TABLE 1: TOTAL PHENOLIC AND FLAVONOID CONTENT
|Extract||Total phenolic content
(µg Gallic acid /mg of extract)
|Total flavonoid content
(µg Quercetin (QE)/mg of extract)
|Methanolic fruit extract(MFE)||105 ±.030||22 ±.001|
|Aqueous fruit extract(AFE)||34 ±.013||4 ±.001|
According to Table 2, LD50= Maximum dose (100%) death – a × 𝑏 / n, n = number of animals in each group, a is the dose difference and b is the mean mortality; LD50 = 2,000 - (800/6) = 1867 mg/kg body weight. LD50 values of MFE are 1867 mg/kg body weight where 0% mortality was found at doses 100 mg/kg body weight and also less than 50% mortality was found in the dose of 2,000 mg/kg body weight.
TABLE 2: ACUTE TOXICITY STUDY
|Groups||Doses (mg/kg)b.w.||No. of dead animals n=6||Dose difference (a)||Mean mortality (b)||Product (a*b)|
Long Term Antihyperglycemic Study: The result of the long term study is depicted by Fig. 1. The FBG level was not reduced noticeably in group B. In group C FBG level was reduced by (32.4%) on 14d and (38.1%) on 21 d as compared to group A. Significant reduction of FBG level by (46.6%) on 14d and (63.1%) on 21 d was observed in group D. Drastic reduction of FBG level by (40%) on 7 d, (65.1%) on 14 d, (69.7%) on 21 d and (52.6%) on 7 d, (69.6%) on 14 d and (73.5%) on 21 d respectively was observed in Group E and Group F as compared to Group A in the study.
Intraperitonial Glucose Tolerance Test (IPGTT): The result of IPGTT is depicted in Fig. 2. Following intraperitoneal glucose load (2 g/kg b.w.), group B exhibited reduction of FBG level by (37.46%) at 1 h, (44.55%) at 2 h and (46.8%) at 4 h whereas group C exhibited significant reduction of FBG level by (47.9%) at 1 h, (58.6%) at 2h and (63%) at 4h as compared with the Group A. Noticeable reduction of FBG level was not observed in group D whereas Group E exhibited more improved glucose tolerance than other groups with significant reduction of FBG level by (60.8%) at 1 h, (83.7%) at 2 h and (87.3%) at 4 h as compared with the Group A in the study.
The result of lipid profile test is demonstrated by Table 3. As shown in the table, there was significant difference of total cholesterol, triglyceride, and HDL-C, LDL-C, and VLDL-C level in group 2 as compared to Group 1.
However, total cholesterol, LDL-C, VLDL-C, and triglyceride levels in Group 3 as well as in group 4 were found significantly lowered. Whereas, HDL-C level is observed to be higher than the group 2 in the study.
TABLE 3: LIPID PROFILE ANALYSIS
Values are expressed as mean±SEM. Statistically Significant differences: **p<0.01 and ***p<0.001 as compared to Group 2.
Liver Marker Enzyme (SGOT) Determination: As shown in Fig. 3. The mean activities of SGOT were found to be significantly higher in Group 2 (107.53 ± 0.22) than in Group 1(54.49 ± 1.32), While Group 3 (73.83 ± 0.84) and Group 4 (68.16 ± 0.77) exhibited significantly lower levels of this enzyme compared to Group 2.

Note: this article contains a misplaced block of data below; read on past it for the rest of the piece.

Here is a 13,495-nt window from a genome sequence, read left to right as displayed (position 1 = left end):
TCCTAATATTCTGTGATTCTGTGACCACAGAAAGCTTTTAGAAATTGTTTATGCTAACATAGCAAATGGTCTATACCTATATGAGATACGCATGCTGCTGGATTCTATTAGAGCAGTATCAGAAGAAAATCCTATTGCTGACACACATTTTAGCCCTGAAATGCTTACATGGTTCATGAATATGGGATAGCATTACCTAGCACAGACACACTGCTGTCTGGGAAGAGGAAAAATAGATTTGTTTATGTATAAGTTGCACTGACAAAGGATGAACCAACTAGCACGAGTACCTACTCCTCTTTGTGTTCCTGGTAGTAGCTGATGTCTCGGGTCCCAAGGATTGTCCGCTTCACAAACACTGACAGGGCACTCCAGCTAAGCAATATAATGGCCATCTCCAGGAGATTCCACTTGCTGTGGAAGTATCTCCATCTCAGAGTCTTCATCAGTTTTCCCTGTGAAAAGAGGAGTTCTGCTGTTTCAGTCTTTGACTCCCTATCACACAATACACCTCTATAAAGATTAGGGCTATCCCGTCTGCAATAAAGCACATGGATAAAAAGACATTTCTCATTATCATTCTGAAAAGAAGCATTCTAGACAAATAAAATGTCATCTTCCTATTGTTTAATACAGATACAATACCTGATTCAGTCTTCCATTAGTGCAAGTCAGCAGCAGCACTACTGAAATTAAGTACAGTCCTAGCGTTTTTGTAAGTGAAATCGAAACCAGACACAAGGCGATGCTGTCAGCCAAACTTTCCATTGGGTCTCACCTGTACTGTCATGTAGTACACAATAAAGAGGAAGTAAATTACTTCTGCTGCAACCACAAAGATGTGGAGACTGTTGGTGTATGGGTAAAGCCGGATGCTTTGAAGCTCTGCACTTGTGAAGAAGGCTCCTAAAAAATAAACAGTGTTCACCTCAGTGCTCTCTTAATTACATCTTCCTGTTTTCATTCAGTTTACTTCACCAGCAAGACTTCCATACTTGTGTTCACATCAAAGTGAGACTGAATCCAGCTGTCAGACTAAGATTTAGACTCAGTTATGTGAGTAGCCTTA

Liver Marker Enzyme (SGPT) Determination: As shown in Fig. 4, the mean activities of SGPT were found to be significantly higher in Group 2 (47.76 ± 1.69) than in Group 1 (24.19 ± 1.62), while Group 3 (31.83 ± 0.94) and Group 4 (35.31 ± 1.17) groups exhibited significantly lower levels of this enzyme as compared to Group 2.
Antioxidant Activity Determination in Liver and Kidney Tissues:
Superoxide Dismutase (SOD) Activity in Liver: As shown in Fig. 5, significant increase in the activities of CuZnSOD in liver was observed in Group 3 (4.33 ± 0.48) and Group 4 (4.36 ± 0.49) as compared to Group 2 (2.20 ± 0.24). Similarly significant increase in the activities of MnSOD was observed in Group 3 (11.28±0.27) and Group 4 (11.09±0.29) as compared to Group 2 (9.42±0.19) in the study.
Superoxide Dismutase (SOD) Activity in Kidney: As shown in Fig. 6, Increase in the activities of CuZnSOD in kidney was observed in Group 3 (4.95 ± .20) and Group 4 (5.04 ± 0.28) as compared to Group 2 (3.07 ± 0.11). Similarly, the activity of MnSOD was found to be higher in Group 3 (10.67 ± 0.44) and Group 4 (11.41 ± 0.23) as compared to Group 2 (9.04 ± 0.25) in the study.
CAT Activity in Liver and Kidney: According to Fig. 7, the activity of catalase was observed to be higher in Group 4 (2.45 ± .14) as compared to Group 2 (1.73 ± 0.15) in liver. Whereas activity in Group 3 (3.00 ± 0.13) as compared to Group 2 and even Group 4 was observed to be significantly higher and comparable to Group 1 (3.27 ± 0.09) in the study.
In kidney, activity of catalase in Group 3 (2.29 ± 0.08) and Group 4 (2.47 ± 0.24) was observed to be significantly higher than Group 2 (1.56 ± 0.16) in the study.
Glutathione Reductase (GR) Activity in Liver and Kidney: According to Fig. 8, the activity of GR was observed to be higher in Group 3 (2.30 ± .55) and Group 4 (2.74 ± 0.06) as compared to Group 2 (1.73 ± 0.15) in liver. Similarly, in kidney, activity of GR in Group 3 (2.80 ± 0.20) and Group 4 (3.28 ± 0.20) was found to be significantly higher than Group 2 (1.56 ± 0.16) in the study.